4. Answering Your Child’s Questions: Realistically it’s impossible to know exactly what to say when your child comes at you with an unexpected question.

    Here’s a few examples to help fill those blanks.

    Example:
    Your child asks why someone is in a wheel chair. You can respond that she uses a wheel chair because it makes it easier for her to get around. Sometimes people aren’t able to walk or have trouble walking, and this is way for her to do that easily. Plain and simple.


    Example: Your child notices someone is non-verbal and asks why. Talk to your child about how everyone is different and unique. Explain how people have different ways of communicating. And that just because they don’t speak doesn’t mean they are not able to hear or understand what you’re saying. There are numerous ways of communication that aren’t verbal. People communicate through body language, eye contact, stimming, facial expression, tone, sign language, computer generated speech, assistive communication apps, and more. And lastly non-verbal does not mean stupid or that an individual has a low I.Q.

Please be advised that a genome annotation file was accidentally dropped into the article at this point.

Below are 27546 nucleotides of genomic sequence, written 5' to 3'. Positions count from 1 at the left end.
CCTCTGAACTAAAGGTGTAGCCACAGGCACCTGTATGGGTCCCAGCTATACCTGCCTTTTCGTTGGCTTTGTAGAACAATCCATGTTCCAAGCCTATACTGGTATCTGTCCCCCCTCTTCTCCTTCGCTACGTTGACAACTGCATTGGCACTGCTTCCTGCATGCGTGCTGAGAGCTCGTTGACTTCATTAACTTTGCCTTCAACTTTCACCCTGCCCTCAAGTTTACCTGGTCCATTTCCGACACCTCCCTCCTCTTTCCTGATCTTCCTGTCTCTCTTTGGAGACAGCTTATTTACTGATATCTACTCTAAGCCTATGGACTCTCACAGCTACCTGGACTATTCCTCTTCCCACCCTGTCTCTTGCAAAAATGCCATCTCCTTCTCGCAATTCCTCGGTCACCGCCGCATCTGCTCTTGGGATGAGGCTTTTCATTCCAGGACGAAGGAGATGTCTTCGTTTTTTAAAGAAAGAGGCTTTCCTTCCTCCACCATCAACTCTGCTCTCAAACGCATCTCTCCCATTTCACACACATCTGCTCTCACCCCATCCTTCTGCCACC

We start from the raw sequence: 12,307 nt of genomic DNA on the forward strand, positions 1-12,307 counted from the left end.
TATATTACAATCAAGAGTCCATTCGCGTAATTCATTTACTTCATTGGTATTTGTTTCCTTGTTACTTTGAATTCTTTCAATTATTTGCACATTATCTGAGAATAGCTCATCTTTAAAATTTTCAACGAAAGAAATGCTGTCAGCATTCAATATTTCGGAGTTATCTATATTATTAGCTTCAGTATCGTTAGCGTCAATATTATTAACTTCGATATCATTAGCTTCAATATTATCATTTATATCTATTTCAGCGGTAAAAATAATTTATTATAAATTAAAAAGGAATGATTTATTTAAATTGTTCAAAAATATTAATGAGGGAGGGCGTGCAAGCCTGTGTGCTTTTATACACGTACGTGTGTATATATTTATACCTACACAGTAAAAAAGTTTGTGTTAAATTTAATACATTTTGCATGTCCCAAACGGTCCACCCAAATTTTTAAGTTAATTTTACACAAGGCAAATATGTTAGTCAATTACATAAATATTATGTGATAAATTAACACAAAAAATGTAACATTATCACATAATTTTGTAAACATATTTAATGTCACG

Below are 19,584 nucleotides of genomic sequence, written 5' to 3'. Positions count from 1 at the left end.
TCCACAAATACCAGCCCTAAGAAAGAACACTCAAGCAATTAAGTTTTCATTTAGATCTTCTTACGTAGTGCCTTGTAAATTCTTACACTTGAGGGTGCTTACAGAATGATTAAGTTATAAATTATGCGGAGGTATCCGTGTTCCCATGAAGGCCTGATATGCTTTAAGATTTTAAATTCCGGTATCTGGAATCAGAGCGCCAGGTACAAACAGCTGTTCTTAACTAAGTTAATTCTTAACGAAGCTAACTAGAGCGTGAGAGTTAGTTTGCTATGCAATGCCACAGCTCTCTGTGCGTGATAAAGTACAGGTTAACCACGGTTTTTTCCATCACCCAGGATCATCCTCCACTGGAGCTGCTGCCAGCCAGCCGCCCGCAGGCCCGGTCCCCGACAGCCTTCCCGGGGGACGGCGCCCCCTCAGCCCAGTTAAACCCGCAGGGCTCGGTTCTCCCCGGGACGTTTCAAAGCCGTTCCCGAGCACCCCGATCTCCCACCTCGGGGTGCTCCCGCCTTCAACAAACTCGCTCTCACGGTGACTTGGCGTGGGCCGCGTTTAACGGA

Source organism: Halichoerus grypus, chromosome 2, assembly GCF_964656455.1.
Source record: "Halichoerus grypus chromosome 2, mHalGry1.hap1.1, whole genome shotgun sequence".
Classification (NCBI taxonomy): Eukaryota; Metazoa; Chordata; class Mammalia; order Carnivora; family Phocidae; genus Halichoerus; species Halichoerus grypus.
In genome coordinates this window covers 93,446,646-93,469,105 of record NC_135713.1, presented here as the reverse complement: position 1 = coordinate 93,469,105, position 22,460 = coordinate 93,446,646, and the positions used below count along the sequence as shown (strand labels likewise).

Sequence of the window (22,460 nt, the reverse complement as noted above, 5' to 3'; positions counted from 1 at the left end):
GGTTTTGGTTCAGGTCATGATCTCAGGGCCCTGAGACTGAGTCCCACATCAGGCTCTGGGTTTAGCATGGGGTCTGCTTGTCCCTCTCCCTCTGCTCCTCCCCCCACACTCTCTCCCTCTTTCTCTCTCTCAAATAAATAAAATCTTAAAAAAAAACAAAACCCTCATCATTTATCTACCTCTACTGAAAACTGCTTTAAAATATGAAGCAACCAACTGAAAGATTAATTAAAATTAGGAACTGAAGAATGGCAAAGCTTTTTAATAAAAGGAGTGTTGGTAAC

Example: Your child asks about the behavior of a person who has Autism. At this point your child maybe confused and making all sorts of observations. Understand they are curious and are probably waiting for you to respond or react. Firstly, SMILE. Then proceed to tell them that some people interact and feel things differently. And that this isn’t wrong or bad behavior. You can mention how sometimes people have certain sensitivities that cause them react in a ‘different’ way that their used to. And thats okay! You yourself can break the ice by saying hello and greeting them, just as you would anyone else. If your child asks about someone wearing noise canceling head phones, you can just easily explain how they may have sensitive hearing. And with the help of noise canceling head phones, it lets a person be able to focus and not become too overwhelmed. Be sure to mention that someone can still hear you while wearing their headphones. This is a common misconception that leads people to not interact with those wearing them.

  5. Bullying: It’s not enough to assume your child isn’t capable of bullying, or that it’s not in their character. When you assume your child knows better, you’re putting your child at risk of being a bully. It doesn’t take much for children to gang up on someone for something- anything. Children partake in making fun of others for numerous reasons. Sometimes that person feels bad about themselves, or is reflecting learned behavior. Whatever the reason there is absolutely no excuse for bullying. Make it clear to your child that bullying does not just consist of name calling. It’s isolating someone, singling someone out, treating someone with little or no respect, or making someone feel less. And lastly bullying is absolutely unacceptable behavior.